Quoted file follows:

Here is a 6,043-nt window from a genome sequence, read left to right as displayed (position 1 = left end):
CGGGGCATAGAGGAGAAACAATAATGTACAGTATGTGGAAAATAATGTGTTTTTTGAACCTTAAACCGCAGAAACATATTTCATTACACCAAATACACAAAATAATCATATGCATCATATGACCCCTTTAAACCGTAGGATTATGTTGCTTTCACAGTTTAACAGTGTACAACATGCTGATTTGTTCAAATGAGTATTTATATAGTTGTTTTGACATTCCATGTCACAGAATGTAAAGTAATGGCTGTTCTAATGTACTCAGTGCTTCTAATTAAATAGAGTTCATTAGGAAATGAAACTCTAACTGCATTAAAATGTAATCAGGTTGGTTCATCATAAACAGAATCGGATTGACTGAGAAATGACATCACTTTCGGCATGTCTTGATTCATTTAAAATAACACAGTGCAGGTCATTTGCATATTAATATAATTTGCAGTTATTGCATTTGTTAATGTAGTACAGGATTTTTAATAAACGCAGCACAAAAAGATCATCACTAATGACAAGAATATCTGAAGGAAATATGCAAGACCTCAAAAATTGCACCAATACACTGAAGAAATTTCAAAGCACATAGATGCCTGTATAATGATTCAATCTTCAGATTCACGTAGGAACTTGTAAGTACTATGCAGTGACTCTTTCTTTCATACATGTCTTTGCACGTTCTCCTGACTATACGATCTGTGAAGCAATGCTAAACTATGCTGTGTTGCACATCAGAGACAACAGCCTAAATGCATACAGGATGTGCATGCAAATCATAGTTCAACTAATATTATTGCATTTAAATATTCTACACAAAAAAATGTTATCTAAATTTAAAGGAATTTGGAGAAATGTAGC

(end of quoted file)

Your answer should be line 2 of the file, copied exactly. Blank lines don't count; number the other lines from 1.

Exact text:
CGGGGCATAGAGGAGAAACAATAATGTACAGTATGTGGAAAATAATGTGTTTTTTGAACCTTAAACCGCAGAAACATATTTCATTACACCAAATACACAAAATAATCATATGCATCATATGACCCCTTTAAACCGTAGGATTATGTTGCTTTCACAGTTTAACAGTGTACAACATGCTGATTTGTTCAAATGAGTATTTATATAGTTGTTTTGACATTCCATGTCACAGAATGTAAAGTAATGGCTGTTCTAATGTACTCAGTGCTTCTAATTAAATAGAGTTCATTAGGAAATGAAACTCTAACTGCATTAAAATGTAATCAGGTTGGTTCATCATAAACAGAATCGGATTGACTGAGAAATGACATCACTTTCGGCATGTCTTGATTCATTTAAAATAACACAGTGCAGGTCATTTGCATATTAATATAATTTGCAGTTATTGCATTTGTTAATGTAGTACAGGATTTTTAATAAACGCAGCACAAAAAGATCATCACTAATGACAAGAATATCTGAAGGAAATATGCAAGACCTCAAAAATTGCACCAATACACTGAAGAAATTTCAAAGCACATAGATGCCTGTATAATGATTCAATCTTCAGATTCACGTAGGAACTTGTAAGTACTATGCAGTGACTCTTTCTTTCATACATGTCTTTGCACGTTCTCCTGACTATACGATCTGTGAAGCAATGCTAAACTATGCTGTGTTGCACATCAGAGACAACAGCCTAAATGCATACAGGATGTGCATGCAAATCATAGTTCAACTAATATTATTGCATTTAAATATTCTACACAAAAAAATGTTATCTAAATTTAAAGGAATTTGGAGAAATGTAGC